St. Mary River Formation
|St. Mary River Formation
Stratigraphic range: Early Maastrichtian
|Underlies||Willow Creek Formation|
|Named for||St. Mary River|
|Named by||George Mercer Dawson|
The St. Mary River Formation is a geologic formation of Late Cretaceous (Campanian to Maastrichtian) age of the Western Canada Sedimentary Basin in southwestern Alberta and northwesternmost Montana. It was first described from outcrops along the St. Mary River by George Mercer Dawson in 1883, and it takes its name from the river.
The St. Mary River Formation is generally considered to consist of two units. The lower 30–60 meters (98–197 ft) of the formation was deposited in brackish water environments, and is characterized by fine-grained sandstones, grey shales, coquinoid beds, carbonaceous mudstones and coal beds. The remainder of the formation was deposited in freshwater fluvial and floodplain environments. It is characterized by interbedded sandstone and siltstone, with minor occurrences of carbonaceous shale and coal.
Thickness and distribution
The St. Mary River Formation is part of an eastward-thinning wedge of sediments derived from the erosion of the mountains to the west. It is about 762 metres (2,500 ft) thick in the in exposures along the Crowsnest and Castle Rivers, and about 457 metres (1,500 ft) thick along the Oldman River.
Relationship to other units
The St. Mary River Formation conformably overlies the Blood Reserve Sandstone, or the Bearpaw Formation where the Blood Reserve Sandstone is absent, and it is conformably overlain by the Willow Creek Formation. It extends from Glacier County, Montana to as far north as the Little Bow River in Alberta, where it grades into and intertongues with the contemporaneous strata of the Horseshoe Canyon Formation.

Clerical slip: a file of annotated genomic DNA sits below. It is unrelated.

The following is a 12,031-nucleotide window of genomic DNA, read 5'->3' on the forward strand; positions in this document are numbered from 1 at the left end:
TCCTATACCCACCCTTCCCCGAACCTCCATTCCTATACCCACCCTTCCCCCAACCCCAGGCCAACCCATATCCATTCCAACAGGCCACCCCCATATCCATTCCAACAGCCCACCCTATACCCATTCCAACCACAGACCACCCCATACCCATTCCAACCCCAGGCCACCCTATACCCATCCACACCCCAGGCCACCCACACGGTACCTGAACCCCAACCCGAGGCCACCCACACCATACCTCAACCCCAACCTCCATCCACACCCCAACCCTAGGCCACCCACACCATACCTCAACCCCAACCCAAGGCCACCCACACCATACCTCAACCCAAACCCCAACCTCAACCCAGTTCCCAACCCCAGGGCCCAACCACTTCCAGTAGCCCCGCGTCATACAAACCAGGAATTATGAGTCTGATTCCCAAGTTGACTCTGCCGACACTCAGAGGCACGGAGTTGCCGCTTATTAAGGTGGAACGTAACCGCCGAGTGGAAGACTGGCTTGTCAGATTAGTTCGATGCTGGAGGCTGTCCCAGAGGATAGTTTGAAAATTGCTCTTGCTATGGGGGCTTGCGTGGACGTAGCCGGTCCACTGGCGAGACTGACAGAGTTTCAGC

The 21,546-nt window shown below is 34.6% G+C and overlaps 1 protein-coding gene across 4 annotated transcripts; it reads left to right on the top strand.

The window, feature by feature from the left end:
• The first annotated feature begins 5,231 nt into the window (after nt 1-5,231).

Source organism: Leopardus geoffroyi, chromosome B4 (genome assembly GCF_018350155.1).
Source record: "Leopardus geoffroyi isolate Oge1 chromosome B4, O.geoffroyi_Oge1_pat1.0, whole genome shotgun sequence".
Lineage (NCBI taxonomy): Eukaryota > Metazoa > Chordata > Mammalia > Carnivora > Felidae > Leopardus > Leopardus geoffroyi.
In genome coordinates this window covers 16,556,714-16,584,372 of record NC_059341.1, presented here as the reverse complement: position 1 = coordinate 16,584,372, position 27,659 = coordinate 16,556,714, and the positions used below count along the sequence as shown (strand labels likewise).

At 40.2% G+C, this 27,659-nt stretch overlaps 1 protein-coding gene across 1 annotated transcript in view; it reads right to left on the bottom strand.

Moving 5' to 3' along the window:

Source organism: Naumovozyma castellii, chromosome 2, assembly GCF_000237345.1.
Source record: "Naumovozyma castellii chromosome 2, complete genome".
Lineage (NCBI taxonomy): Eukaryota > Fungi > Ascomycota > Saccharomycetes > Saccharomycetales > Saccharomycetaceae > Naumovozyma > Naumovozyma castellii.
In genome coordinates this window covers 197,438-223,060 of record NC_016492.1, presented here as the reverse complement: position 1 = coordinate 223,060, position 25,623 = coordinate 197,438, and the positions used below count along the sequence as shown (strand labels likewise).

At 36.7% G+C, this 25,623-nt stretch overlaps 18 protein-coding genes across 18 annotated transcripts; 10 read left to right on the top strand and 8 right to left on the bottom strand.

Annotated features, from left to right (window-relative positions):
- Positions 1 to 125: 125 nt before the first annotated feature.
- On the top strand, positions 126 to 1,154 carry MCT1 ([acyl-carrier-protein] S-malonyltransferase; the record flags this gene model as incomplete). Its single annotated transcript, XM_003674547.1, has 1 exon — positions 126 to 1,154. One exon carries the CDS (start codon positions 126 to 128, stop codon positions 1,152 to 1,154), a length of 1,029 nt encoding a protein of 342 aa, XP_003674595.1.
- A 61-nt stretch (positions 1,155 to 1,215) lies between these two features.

Beds of Ostrea and Corbicula shells are common in the basal, brackish water portion of the formation. The overlying freshwater beds include freshwater and terrestrial molluscs. Shells of Unionidae are common in the fluvial sandstones.
Eighteen species of plant leaves were described from the St. Mary River Formation in 1949. More recent work downstream from the St. Mary Reservoir increased the total to at least 32 species. The assemblage includes remains of ferns, Ginkgo, conifers, a Trapa-like plant, and at least six types of large monocot leaves in addition to a sabaloid palm.
The mammals of the St. Mary River Formation were described by Sloan and Russell in 1974.
The St. Mary River Formation has produced relatively few dinosaur fossils from its outcrops in southwestern Alberta. However, footprints and trackways have been found along the St. Mary and Oldman Rivers. More than 100 track-bearing stratigraphic units were documented in one section 177 metres (580 ft) thick, which is one of the highest densities of track-bearing layers reported from any succession. One footprint from the formation includes the first record of skin impressions from the bottom of a hadrosaur foot.
|Ornithischians reported from the St. Mary River Formation|
Remains later found to be referrable to Anchiceratops, but it's not known what species.
Uncertain or tentative taxa are in small text;
|Theropods reported from the St. Mary River Formation|
- Lexicon of Canadian Geologic Units. "St. Mary River Formation". Retrieved 2010-01-01.